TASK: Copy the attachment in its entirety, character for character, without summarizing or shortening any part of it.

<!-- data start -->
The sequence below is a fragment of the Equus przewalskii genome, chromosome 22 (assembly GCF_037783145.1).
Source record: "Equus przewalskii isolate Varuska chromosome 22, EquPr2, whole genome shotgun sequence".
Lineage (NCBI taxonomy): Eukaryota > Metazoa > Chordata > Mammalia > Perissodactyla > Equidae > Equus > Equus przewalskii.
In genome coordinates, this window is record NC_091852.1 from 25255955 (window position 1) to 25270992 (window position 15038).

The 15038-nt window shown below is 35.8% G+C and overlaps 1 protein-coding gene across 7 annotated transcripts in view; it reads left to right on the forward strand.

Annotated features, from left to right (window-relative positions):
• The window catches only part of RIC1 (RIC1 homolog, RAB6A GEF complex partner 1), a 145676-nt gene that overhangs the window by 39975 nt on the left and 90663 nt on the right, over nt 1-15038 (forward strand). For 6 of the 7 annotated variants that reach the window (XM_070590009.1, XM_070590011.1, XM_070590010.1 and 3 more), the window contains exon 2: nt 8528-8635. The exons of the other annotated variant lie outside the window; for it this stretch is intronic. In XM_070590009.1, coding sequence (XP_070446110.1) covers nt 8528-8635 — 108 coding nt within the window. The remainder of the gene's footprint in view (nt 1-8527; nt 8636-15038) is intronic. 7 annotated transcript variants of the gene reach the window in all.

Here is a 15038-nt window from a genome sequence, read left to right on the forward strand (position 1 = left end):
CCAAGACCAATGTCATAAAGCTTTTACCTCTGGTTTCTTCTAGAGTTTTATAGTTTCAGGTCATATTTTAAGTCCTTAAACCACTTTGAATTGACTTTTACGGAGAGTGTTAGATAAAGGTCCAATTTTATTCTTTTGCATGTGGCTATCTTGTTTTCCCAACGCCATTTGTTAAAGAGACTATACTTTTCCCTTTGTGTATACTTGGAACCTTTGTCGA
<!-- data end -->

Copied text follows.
The sequence below is a fragment of the Equus przewalskii genome, chromosome 22 (assembly GCF_037783145.1).
Source record: "Equus przewalskii isolate Varuska chromosome 22, EquPr2, whole genome shotgun sequence".
Lineage (NCBI taxonomy): Eukaryota > Metazoa > Chordata > Mammalia > Perissodactyla > Equidae > Equus > Equus przewalskii.
In genome coordinates, this window is record NC_091852.1 from 25255955 (window position 1) to 25270992 (window position 15038).

The 15038-nt window shown below is 35.8% G+C and overlaps 1 protein-coding gene across 7 annotated transcripts in view; it reads left to right on the forward strand.

Annotated features, from left to right (window-relative positions):
• The window catches only part of RIC1 (RIC1 homolog, RAB6A GEF complex partner 1), a 145676-nt gene that overhangs the window by 39975 nt on the left and 90663 nt on the right, over nt 1-15038 (forward strand). For 6 of the 7 annotated variants that reach the window (XM_070590009.1, XM_070590011.1, XM_070590010.1 and 3 more), the window contains exon 2: nt 8528-8635. The exons of the other annotated variant lie outside the window; for it this stretch is intronic. In XM_070590009.1, coding sequence (XP_070446110.1) covers nt 8528-8635 — 108 coding nt within the window. The remainder of the gene's footprint in view (nt 1-8527; nt 8636-15038) is intronic. 7 annotated transcript variants of the gene reach the window in all.

Here is a 15038-nt window from a genome sequence, read left to right on the forward strand (position 1 = left end):
CCAAGACCAATGTCATAAAGCTTTTACCTCTGGTTTCTTCTAGAGTTTTATAGTTTCAGGTCATATTTTAAGTCCTTAAACCACTTTGAATTGACTTTTACGGAGAGTGTTAGATAAAGGTCCAATTTTATTCTTTTGCATGTGGCTATCTTGTTTTCCCAACGCCATTTGTTAAAGAGACTATACTTTTCCCTTTGTGTATACTTGGAACCTTTGTCGA